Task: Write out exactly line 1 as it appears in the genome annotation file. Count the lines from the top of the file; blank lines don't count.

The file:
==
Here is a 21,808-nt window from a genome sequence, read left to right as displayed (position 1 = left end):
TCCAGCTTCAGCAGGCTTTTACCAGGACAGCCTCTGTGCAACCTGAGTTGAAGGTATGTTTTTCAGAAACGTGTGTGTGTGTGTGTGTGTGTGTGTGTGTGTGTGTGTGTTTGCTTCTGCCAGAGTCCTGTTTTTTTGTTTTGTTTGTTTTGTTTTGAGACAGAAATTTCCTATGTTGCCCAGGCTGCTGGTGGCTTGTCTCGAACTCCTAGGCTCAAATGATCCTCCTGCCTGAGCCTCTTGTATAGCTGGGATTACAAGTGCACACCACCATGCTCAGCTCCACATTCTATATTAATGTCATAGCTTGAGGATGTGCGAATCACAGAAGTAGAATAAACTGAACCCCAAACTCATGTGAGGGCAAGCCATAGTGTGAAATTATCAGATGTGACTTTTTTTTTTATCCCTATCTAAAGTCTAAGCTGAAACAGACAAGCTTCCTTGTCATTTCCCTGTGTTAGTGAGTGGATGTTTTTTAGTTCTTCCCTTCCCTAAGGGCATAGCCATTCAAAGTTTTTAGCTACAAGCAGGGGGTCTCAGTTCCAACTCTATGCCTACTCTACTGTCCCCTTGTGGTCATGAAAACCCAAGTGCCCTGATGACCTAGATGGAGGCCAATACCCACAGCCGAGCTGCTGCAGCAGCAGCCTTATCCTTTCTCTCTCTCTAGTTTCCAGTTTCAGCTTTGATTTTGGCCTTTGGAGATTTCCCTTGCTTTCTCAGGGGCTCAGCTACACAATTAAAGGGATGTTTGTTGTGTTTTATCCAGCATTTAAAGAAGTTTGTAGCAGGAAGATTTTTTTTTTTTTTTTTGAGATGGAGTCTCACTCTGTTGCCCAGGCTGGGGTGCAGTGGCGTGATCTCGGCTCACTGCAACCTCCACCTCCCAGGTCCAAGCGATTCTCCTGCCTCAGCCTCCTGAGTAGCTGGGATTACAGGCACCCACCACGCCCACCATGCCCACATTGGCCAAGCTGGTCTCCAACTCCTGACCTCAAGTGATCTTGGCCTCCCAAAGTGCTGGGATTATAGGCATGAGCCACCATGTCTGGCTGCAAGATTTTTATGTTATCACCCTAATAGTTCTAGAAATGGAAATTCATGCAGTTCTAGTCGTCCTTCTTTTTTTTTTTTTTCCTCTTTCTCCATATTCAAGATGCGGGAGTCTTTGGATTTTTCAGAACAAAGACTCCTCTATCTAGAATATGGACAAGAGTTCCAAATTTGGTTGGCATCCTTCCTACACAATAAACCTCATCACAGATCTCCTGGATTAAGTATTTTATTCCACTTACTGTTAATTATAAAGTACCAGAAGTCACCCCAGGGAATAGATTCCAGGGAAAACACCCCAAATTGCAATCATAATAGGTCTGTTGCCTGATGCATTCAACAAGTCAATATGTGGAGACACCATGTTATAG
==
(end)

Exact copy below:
Here is a 21,808-nt window from a genome sequence, read left to right as displayed (position 1 = left end):